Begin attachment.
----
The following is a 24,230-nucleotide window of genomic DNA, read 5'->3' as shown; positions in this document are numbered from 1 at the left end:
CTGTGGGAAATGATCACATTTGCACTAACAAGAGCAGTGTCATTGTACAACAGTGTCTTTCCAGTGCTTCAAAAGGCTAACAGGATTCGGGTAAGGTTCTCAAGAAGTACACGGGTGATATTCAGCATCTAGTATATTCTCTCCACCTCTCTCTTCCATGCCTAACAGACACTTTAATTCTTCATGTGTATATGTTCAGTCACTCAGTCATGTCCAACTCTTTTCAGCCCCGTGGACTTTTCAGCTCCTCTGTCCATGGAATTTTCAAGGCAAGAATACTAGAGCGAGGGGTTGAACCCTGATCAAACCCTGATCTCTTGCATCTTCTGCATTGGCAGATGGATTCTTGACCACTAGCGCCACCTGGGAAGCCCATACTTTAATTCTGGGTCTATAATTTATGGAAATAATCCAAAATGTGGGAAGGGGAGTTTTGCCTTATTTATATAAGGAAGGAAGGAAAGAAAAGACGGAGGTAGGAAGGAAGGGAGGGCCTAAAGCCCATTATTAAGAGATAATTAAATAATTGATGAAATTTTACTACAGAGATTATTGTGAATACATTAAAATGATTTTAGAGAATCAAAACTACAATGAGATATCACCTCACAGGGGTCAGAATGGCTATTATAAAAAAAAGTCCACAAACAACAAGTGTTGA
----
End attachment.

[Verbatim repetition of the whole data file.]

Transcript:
The following is a 24,230-nucleotide window of genomic DNA, read 5'->3' as shown; positions in this document are numbered from 1 at the left end:
CTGTGGGAAATGATCACATTTGCACTAACAAGAGCAGTGTCATTGTACAACAGTGTCTTTCCAGTGCTTCAAAAGGCTAACAGGATTCGGGTAAGGTTCTCAAGAAGTACACGGGTGATATTCAGCATCTAGTATATTCTCTCCACCTCTCTCTTCCATGCCTAACAGACACTTTAATTCTTCATGTGTATATGTTCAGTCACTCAGTCATGTCCAACTCTTTTCAGCCCCGTGGACTTTTCAGCTCCTCTGTCCATGGAATTTTCAAGGCAAGAATACTAGAGCGAGGGGTTGAACCCTGATCAAACCCTGATCTCTTGCATCTTCTGCATTGGCAGATGGATTCTTGACCACTAGCGCCACCTGGGAAGCCCATACTTTAATTCTGGGTCTATAATTTATGGAAATAATCCAAAATGTGGGAAGGGGAGTTTTGCCTTATTTATATAAGGAAGGAAGGAAAGAAAAGACGGAGGTAGGAAGGAAGGGAGGGCCTAAAGCCCATTATTAAGAGATAATTAAATAATTGATGAAATTTTACTACAGAGATTATTGTGAATACATTAAAATGATTTTAGAGAATCAAAACTACAATGAGATATCACCTCACAGGGGTCAGAATGGCTATTATAAAAAAAAGTCCACAAACAACAAGTGTTGA